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About 5K GM salaried workers take buyouts, avoiding layoffs

General Motors' Headquarters, Detroit, MI
Sarah Hulett
Michigan Radio
General Motors' Headquarters, Detroit, MI

About 5,000 white-collar workers at General Motors took the company's buyout offers, which the automaker says is enough to avoid layoffs at this time.

GM said Tuesday that the offers will save about $1 billion per year in costs, about half of the $2 billion it wants to cut annually by the end of 2024. The company now has about 58,000 salaried workers in the U.S.

The buyouts come at an uncertain time for the auto industry, which is in the midst of a transition from internal combustion to electric vehicles. GM has a goal of selling only electric passenger vehicles by 2035.

The Detroit automaker and its competitors are making huge capital outlays to develop and build new electric vehicles, all while continuing to make cars, trucks and SUVs with gasoline engines. They're also spending big to get scarce minerals and parts needed for EV batteries.

"The steps we are taking will allow us to maintain momentum, remain agile, and create a more competitive GM,” the company said in a prepared statement.

GM hopes to get the remaining $1 billion in savings by reducing vehicle complexity and expanding use of shared parts on internal combustion and electric vehicles. It also plans to cut spending across the company, including for travel and marketing, the statement said.

At a Bank of America conference Tuesday, GM Chief Financial Officer Paul Jacobson said the company will take a $1 billion first-quarter charge because of the buyouts, but said it will save $1 billion per year as the workers leave later in in 2023. “You’ve got a pretty quick payback,” Jacobson said.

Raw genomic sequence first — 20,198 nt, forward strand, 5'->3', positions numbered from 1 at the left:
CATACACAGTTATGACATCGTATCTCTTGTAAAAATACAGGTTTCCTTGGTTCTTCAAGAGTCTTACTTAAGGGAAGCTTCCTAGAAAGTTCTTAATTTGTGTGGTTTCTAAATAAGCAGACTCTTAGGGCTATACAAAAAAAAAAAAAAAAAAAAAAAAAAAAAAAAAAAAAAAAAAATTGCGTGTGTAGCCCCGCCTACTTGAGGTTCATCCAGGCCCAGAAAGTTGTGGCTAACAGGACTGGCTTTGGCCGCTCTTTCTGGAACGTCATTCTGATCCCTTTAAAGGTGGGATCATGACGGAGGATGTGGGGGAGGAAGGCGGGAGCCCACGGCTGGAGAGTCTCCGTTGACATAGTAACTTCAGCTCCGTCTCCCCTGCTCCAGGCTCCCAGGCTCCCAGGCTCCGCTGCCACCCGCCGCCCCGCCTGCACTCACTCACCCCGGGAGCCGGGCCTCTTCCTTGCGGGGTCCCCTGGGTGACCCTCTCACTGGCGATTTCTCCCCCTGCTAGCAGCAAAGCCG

Last month GM offered buyouts to white-collar workers with at least five years of service, and global executives who have been with the company at least two years.

Jacobson said the number of workers taking the buyouts is about what GM expected. The company made the offers in an effort to reach cost goals without layoffs, he said.

“It’s important that we were willing to pay for the voluntary program to incent people to go who maybe were closer to retirement or had just decided they wanted a change in career or lifestyle, at the same time to do everything we can to try to avoid involuntaries or layoffs," he said. “And I think we’re in a position where we’re going to be able to do that.”

GM's statement didn't completely rule out layoffs in the future, though, saying that "involuntary separations are not a consideration at this point.”

Employees taking the buyouts had to sign up by March 24, and those who are approved for the packages have to leave by June 30.

U.S. salaried workers are being offered one month of pay for every year of service, up to 12 months. They’ll also get COBRA health care and part of the bonuses they would receive this year.

The Associated Press is an independent global news organization dedicated to factual reporting.
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